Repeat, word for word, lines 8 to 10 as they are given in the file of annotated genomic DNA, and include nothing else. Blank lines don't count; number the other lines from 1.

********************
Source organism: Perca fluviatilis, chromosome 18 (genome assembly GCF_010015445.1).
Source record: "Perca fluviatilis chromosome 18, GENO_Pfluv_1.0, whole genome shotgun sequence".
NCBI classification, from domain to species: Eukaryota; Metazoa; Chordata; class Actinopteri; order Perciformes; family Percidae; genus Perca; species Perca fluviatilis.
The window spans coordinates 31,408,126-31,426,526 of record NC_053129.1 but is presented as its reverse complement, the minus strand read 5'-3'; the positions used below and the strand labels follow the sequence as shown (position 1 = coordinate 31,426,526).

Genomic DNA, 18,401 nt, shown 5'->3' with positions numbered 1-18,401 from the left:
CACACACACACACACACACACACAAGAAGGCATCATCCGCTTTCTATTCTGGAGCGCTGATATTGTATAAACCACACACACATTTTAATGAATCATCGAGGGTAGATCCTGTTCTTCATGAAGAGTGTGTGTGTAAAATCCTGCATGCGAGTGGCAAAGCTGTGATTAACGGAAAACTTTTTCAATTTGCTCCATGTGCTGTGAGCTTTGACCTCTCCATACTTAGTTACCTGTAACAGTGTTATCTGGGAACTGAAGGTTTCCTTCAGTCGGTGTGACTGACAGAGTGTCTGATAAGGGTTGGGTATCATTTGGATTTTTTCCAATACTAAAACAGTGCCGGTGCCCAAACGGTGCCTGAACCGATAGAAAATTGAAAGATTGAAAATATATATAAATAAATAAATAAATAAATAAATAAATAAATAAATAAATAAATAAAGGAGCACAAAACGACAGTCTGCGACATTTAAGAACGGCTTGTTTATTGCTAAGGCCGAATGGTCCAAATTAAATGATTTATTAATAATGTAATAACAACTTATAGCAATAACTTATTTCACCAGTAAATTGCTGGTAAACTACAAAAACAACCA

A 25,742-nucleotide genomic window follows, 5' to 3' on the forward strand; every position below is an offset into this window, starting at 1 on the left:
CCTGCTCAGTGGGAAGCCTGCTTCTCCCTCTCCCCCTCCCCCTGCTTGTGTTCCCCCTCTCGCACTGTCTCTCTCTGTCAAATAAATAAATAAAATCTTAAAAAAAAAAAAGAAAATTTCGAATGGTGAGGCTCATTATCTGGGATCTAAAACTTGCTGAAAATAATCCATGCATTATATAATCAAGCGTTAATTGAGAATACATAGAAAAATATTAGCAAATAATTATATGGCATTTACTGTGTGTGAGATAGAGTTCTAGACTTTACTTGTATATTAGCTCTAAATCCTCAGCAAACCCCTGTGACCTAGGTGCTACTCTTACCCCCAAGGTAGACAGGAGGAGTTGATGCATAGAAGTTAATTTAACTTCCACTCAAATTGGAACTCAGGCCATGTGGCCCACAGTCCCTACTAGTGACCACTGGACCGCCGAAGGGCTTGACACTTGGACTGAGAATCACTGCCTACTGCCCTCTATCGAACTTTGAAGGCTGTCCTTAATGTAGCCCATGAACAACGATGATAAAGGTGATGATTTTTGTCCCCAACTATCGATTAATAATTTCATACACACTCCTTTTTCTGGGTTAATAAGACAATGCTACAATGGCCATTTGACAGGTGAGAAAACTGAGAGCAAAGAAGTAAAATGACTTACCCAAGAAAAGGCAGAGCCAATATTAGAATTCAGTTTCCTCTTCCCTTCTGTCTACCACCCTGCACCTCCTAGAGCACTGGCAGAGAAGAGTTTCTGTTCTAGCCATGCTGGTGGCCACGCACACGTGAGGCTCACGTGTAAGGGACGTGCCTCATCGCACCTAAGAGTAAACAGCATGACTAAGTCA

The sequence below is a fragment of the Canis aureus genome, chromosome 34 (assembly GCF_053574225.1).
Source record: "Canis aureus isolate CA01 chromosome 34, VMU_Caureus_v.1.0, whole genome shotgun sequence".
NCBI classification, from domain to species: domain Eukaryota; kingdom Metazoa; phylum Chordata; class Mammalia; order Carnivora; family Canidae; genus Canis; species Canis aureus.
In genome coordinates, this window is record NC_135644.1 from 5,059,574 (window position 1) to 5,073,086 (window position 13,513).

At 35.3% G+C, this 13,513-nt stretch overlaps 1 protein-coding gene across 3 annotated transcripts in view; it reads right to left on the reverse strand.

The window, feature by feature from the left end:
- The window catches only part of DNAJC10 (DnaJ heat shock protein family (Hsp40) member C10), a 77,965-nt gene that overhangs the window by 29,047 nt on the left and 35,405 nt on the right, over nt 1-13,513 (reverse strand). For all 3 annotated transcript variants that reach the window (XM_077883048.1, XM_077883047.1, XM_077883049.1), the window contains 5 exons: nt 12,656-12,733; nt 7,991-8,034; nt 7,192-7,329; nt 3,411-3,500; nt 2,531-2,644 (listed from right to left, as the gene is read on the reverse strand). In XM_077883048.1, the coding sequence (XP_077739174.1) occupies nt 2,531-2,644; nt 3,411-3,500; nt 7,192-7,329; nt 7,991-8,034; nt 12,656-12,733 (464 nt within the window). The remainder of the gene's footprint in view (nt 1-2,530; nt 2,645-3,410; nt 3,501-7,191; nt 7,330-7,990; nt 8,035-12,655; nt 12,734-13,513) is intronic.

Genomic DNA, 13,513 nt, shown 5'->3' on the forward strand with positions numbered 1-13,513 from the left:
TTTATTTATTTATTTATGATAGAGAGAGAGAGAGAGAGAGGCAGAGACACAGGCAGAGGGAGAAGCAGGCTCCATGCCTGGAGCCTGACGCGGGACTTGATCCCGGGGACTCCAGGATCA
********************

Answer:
CCTGCTCAGTGGGAAGCCTGCTTCTCCCTCTCCCCCTCCCCCTGCTTGTGTTCCCCCTCTCGCACTGTCTCTCTCTGTCAAATAAATAAATAAAATCTTAAAAAAAAAAAAGAAAATTTCGAATGGTGAGGCTCATTATCTGGGATCTAAAACTTGCTGAAAATAATCCATGCATTATATAATCAAGCGTTAATTGAGAATACATAGAAAAATATTAGCAAATAATTATATGGCATTTACTGTGTGTGAGATAGAGTTCTAGACTTTACTTGTATATTAGCTCTAAATCCTCAGCAAACCCCTGTGACCTAGGTGCTACTCTTACCCCCAAGGTAGACAGGAGGAGTTGATGCATAGAAGTTAATTTAACTTCCACTCAAATTGGAACTCAGGCCATGTGGCCCACAGTCCCTACTAGTGACCACTGGACCGCCGAAGGGCTTGACACTTGGACTGAGAATCACTGCCTACTGCCCTCTATCGAACTTTGAAGGCTGTCCTTAATGTAGCCCATGAACAACGATGATAAAGGTGATGATTTTTGTCCCCAACTATCGATTAATAATTTCATACACACTCCTTTTTCTGGGTTAATAAGACAATGCTACAATGGCCATTTGACAGGTGAGAAAACTGAGAGCAAAGAAGTAAAATGACTTACCCAAGAAAAGGCAGAGCCAATATTAGAATTCAGTTTCCTCTTCCCTTCTGTCTACCACCCTGCACCTCCTAGAGCACTGGCAGAGAAGAGTTTCTGTTCTAGCCATGCTGGTGGCCACGCACACGTGAGGCTCACGTGTAAGGGACGTGCCTCATCGCACCTAAGAGTAAACAGCATGACTAAGTCA

The sequence below is a fragment of the Canis aureus genome, chromosome 34 (assembly GCF_053574225.1).
Source record: "Canis aureus isolate CA01 chromosome 34, VMU_Caureus_v.1.0, whole genome shotgun sequence".